ENTERTAINING STUDENTS IN ONE'S HOME:
SOME TIPS FOR HOW TO DO THIS WITH MINIMAL FUSS

It's a significant effort to have students to your home, but it's a great way to have a more casual time with them, to get to know them in a different way. And they're so appreciative of a non-cafeteria meal and the chance to see a bit of your private life that that alone can be gratifying. Some faculty never have students over, and some have every class over every term. There is no necessary minimum (outside the required dinners with new first-year advisees). But should you choose to do it, here are some ways to make it a bit easier.

1) In the spring or fall, let them walk, even if you're a mile or two away--they can build camaraderie on the way.

2) If you tend to be shy yourself, schedule the dinner later in the term, so folks are already a bit comfortable with each other. But if you wait until the very end of the term--which is in many ways a logical time for a celebration--you lose the chance for a positive spin-off effect in the class.

3) Prepare food that can be made in advance and stored in the refrigerator or freezer so that little last-minute preparation is needed. Aim for one-dish meals (e.g., lasagna, stew). Or do things where the students themselves can do the assembly (tacos, pizzas on prepared shells).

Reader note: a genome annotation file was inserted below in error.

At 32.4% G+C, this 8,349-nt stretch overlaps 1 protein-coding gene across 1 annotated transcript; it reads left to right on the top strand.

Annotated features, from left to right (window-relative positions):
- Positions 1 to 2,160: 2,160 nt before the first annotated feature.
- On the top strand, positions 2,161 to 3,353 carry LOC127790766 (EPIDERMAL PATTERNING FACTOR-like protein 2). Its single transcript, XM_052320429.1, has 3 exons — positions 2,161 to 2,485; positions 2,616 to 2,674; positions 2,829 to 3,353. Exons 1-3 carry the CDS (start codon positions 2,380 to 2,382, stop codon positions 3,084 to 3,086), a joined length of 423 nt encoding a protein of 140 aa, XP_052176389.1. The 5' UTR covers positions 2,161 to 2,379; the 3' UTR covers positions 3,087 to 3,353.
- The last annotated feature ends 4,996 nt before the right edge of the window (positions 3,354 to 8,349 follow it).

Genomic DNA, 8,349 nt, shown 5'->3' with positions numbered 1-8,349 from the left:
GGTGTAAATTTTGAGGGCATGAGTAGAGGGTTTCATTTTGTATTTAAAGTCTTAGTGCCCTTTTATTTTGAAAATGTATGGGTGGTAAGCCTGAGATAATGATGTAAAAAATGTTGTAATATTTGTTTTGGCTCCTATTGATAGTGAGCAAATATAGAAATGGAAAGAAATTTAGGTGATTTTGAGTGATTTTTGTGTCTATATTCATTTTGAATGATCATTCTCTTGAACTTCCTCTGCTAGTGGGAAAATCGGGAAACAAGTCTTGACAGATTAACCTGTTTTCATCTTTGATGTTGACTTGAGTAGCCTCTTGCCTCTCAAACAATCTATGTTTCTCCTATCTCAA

4) Use prepared foods where possible without sacrificing too much the home-made quality of the meal. For example, HyVee makes up good shishkabob to order that can then just be stuck on the grill, and most of the grocery stores will also make up a tray of raw vegetables for dipping. Uncle Billy's Bakery has great desserts.

5) Ask ahead if any students have food restrictions (e.g. vegetarian, vegan, allergiees)--saves the embarrassment of someone taking only lettuce on their plate.

And be sure to save your receipts so you can reimbursed from the Associate Dean, who subsidizes all entertainment of students by faculty. Keep the expenses reasonable; the maximum reimbursed is $6.00 per person); no alcohol.